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post #21 of 32
XEN is open source, Citrix offers XENserver. Citrix acquired XEN's source and offers it's own builds (contributing code back to XEN). I imagine the only money they make from it is support, and of course brand recognition.

On 21 October 2009, Citrix further announced their, now commercial, applications of XenServer would be fully open-source and made freely available to the public under the name Xen Cloud Platform (XCP)[4]. Simon Crosby, CTO of Virtualization and Management division at Citrix, stated: "XenServer is 100% free, and also shortly fully open sourced. There is no revenue from it at all."
    
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post #22 of 32
Open source doesn't mean it keeps working by magic. Someone has to pay the developers, which caused the mass migration to KVM in the first place - Xen is tightly tied to the linux kernel, and it was too expensive just to keep the thing working with current linux.

Citrix is the last holdout, but their server business is stagnant and now they are busy getting their desktop products to work with Hyper-V, which is basically a Xen clone with much cheaper licensing.

Since Xen seems to be viewed with universal distaste by the kernel development community, it's pretty unrealistic to suggest that it will live on as an all-volunteer project when Citrix dumps it. Just look at Xen on Solaris - dead now that Oracle isn't paying the bills, and it's highly unlikely a Solaris dom0 will ever see the light of day, open source or not.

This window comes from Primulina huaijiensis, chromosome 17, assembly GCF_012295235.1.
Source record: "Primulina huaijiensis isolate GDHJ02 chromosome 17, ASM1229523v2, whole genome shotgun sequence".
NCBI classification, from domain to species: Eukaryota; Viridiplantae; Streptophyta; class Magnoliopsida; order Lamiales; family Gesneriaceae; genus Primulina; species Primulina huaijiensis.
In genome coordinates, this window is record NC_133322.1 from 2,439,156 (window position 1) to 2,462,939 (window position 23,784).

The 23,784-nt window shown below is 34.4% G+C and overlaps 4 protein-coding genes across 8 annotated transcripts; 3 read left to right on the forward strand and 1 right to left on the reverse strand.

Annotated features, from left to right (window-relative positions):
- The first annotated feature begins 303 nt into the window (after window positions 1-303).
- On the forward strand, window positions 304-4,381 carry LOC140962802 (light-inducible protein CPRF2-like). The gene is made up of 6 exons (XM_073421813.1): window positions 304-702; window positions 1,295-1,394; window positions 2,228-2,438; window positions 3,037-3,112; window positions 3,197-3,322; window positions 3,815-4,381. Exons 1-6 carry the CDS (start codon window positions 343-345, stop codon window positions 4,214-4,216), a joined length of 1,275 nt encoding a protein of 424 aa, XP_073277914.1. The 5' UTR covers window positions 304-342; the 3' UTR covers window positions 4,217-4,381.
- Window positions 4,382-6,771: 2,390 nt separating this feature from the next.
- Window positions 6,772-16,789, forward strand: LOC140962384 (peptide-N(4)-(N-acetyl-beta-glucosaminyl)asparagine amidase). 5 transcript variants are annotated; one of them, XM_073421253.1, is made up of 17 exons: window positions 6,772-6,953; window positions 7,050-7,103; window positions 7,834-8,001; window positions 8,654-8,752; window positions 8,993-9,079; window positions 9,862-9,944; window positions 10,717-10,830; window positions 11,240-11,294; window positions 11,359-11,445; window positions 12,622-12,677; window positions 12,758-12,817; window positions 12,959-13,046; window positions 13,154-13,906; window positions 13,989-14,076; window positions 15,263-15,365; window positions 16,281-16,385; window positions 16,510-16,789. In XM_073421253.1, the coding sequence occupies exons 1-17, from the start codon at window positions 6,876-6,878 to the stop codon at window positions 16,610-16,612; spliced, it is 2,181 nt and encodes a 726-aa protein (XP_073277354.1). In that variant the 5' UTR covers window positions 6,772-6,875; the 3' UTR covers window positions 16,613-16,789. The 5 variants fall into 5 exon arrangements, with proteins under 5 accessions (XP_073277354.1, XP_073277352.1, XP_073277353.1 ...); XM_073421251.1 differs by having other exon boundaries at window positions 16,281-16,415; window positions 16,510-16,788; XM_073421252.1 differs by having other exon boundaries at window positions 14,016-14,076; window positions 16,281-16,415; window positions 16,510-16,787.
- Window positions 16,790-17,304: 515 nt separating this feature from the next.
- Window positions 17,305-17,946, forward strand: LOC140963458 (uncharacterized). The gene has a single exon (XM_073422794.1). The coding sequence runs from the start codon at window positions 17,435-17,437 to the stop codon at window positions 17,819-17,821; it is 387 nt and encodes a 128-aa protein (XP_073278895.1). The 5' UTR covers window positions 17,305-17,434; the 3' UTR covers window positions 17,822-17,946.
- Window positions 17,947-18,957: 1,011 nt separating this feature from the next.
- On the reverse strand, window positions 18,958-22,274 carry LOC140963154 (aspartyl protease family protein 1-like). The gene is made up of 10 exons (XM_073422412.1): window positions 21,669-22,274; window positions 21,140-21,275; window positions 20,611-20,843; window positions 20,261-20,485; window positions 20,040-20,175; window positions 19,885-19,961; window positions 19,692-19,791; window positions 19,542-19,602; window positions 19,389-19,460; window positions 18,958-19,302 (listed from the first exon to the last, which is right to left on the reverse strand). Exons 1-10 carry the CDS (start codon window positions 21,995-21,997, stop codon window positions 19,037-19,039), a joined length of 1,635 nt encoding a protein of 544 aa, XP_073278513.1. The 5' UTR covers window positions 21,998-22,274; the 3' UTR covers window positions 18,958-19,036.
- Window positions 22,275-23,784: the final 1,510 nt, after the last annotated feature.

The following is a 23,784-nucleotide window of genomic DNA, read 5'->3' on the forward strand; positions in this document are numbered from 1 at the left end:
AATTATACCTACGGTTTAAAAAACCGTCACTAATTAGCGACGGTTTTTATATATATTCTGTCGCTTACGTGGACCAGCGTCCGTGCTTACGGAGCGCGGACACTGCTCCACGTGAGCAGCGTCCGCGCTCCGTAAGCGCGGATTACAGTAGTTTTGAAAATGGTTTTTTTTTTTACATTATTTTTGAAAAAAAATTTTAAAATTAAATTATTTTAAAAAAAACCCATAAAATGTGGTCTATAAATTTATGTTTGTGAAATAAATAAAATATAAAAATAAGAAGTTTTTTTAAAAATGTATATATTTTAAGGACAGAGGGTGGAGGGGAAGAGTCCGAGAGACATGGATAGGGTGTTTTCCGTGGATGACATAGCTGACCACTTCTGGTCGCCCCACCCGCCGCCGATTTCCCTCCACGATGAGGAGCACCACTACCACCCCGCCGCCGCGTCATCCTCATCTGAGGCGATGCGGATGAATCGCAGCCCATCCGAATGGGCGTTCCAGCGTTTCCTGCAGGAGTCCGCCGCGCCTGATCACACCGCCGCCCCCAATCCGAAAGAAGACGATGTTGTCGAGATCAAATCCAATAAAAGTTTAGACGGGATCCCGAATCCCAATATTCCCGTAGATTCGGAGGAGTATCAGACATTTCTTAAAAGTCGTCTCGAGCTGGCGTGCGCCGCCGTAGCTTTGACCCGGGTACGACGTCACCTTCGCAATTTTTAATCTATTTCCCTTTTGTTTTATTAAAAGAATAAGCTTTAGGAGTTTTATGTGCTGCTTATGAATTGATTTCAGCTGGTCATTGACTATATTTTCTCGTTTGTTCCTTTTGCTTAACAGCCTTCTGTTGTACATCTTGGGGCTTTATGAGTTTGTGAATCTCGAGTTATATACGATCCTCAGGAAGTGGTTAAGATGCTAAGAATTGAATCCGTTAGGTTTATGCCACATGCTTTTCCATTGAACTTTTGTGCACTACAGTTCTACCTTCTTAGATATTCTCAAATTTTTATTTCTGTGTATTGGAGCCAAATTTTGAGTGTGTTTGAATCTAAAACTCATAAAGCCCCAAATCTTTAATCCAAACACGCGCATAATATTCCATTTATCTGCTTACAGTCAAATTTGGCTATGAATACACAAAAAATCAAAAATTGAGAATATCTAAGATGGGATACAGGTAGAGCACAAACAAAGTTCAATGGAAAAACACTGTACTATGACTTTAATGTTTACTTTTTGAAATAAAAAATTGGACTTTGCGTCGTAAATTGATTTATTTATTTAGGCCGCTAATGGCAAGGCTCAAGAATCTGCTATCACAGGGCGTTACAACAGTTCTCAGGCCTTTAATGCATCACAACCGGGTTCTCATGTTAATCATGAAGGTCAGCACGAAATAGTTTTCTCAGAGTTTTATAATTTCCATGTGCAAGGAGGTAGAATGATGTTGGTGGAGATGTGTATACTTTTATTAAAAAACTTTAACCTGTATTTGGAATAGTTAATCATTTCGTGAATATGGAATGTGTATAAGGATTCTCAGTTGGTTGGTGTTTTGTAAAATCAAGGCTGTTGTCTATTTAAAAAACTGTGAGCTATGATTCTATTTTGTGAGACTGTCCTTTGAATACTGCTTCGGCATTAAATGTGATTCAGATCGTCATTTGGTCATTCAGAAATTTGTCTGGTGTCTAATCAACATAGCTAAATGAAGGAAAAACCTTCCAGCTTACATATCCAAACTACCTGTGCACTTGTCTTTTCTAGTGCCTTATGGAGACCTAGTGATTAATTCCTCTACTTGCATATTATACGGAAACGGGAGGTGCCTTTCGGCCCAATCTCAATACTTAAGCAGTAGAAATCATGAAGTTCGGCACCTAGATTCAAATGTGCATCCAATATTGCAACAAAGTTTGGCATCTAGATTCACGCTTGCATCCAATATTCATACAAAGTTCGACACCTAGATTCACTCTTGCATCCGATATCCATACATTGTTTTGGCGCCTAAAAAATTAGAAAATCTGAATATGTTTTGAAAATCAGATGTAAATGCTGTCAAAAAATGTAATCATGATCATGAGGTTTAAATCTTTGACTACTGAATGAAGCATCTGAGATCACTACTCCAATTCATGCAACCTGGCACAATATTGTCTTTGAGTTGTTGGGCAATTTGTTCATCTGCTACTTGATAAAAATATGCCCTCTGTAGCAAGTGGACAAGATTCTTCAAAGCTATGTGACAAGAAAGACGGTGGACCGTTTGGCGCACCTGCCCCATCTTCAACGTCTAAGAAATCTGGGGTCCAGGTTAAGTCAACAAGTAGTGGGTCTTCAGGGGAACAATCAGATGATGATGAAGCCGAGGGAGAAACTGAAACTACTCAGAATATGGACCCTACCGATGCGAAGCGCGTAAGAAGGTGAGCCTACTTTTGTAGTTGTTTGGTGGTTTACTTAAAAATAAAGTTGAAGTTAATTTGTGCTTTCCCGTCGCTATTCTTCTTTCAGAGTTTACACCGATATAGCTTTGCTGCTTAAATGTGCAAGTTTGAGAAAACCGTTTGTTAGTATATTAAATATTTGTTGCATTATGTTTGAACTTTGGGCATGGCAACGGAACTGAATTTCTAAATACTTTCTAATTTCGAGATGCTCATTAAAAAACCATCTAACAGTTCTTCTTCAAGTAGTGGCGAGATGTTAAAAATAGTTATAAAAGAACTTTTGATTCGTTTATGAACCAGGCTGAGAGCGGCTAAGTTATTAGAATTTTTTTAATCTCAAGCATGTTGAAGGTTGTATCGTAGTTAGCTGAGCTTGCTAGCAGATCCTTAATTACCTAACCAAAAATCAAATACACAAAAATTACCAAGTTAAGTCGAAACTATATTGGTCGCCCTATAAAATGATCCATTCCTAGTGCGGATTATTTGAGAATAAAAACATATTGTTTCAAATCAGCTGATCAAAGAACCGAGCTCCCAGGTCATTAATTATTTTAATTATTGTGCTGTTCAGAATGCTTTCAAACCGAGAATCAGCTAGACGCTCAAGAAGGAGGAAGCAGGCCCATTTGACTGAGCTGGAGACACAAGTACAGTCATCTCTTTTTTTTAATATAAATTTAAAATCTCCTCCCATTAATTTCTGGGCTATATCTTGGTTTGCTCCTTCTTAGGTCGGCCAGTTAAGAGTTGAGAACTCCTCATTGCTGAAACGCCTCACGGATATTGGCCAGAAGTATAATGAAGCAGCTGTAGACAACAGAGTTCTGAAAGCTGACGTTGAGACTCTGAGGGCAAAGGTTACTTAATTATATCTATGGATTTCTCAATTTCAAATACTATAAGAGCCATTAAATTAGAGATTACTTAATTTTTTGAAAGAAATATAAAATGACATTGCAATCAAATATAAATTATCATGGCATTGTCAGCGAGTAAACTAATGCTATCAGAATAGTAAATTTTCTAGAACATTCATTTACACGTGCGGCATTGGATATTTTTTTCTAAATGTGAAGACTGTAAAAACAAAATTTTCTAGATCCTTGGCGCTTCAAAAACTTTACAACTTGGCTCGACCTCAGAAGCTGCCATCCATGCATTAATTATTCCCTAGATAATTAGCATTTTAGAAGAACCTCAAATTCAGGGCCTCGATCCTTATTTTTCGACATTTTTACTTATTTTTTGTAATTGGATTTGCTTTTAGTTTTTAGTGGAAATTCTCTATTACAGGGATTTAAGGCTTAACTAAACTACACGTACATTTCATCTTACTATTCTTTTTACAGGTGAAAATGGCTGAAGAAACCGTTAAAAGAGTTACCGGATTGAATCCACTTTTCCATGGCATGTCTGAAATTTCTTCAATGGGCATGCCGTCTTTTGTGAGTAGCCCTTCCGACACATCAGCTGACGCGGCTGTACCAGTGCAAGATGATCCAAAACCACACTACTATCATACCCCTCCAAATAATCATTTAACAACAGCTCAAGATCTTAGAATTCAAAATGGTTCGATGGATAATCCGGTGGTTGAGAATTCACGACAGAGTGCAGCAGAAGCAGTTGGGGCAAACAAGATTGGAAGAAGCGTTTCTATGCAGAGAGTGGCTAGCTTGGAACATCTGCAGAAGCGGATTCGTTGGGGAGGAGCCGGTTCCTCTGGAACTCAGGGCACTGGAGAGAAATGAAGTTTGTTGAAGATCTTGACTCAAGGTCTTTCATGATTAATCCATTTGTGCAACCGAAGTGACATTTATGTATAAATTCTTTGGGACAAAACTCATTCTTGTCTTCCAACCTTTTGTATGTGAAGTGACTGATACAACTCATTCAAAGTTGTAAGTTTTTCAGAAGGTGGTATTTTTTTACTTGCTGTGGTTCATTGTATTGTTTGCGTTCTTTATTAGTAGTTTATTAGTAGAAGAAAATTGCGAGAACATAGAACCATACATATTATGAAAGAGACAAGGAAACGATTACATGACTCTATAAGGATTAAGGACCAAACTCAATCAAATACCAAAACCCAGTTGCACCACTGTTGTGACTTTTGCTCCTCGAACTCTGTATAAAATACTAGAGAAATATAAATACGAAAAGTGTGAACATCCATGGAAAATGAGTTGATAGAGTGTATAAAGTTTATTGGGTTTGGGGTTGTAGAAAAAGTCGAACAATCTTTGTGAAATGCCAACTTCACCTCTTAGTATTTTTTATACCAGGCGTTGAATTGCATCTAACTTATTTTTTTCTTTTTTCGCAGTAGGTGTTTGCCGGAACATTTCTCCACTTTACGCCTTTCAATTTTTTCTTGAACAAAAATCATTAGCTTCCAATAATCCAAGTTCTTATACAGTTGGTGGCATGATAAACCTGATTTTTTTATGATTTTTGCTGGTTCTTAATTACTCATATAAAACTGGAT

Edited by thefreeaccount - 2/28/11 at 5:47am
post #23 of 32
Xenserver is NOT fully free. It has a basic free version, however it lacks certain features such as being able to move "live" VM's like you could with VMware's "Vmotion".

While Open source can be good; you really have to put good money and time into developing your product for it to be taken seriously. Plus it has to be good for enterprise users to want to use. Things such as not being able to install the hypervisor tools into the guest OS without it causing persistent BSOD's is a real bad thing.
Edited by trueg50 - 2/28/11 at 6:23am
    
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post #24 of 32
Live migration was one of the features that convinced me to abandon Xen (free version; some time ago) and move to KVM. The required hypervisor dom0 was another. (VMware's price tag was yet another.) Being able to manage virtual machines right from a little system tray icon on my desktop is nice, too.

If you need more than that, Red Hat's open source oVirt does pretty much everything that its enterprise big brother does, except for integrating into an MS Active Directory (though you could do this yourself if you really wanted).
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post #25 of 32
Quote:
Originally Posted by mrsmoke View Post
I use VirtualBox. It is free and works great. Very easy to setup!
This has never failed me. Works great in windows and linux.
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post #26 of 32
So, I see lots of comments about VMWare, live motion, Citrix etc.. but nobody has once pointed out that you can do resource pooling in Xen Server (though it has at 16 node limitation) which can give you failover capabilities and keep your instances online in the event that one of the nodes fails.

Fact of the matter is that your choice of hypervisor is doing to be dictated by your needs. If you dont have a good understanding of hypervisors, their features, how they work etc.. then you can ask this question to 500 people and get 500 different answers.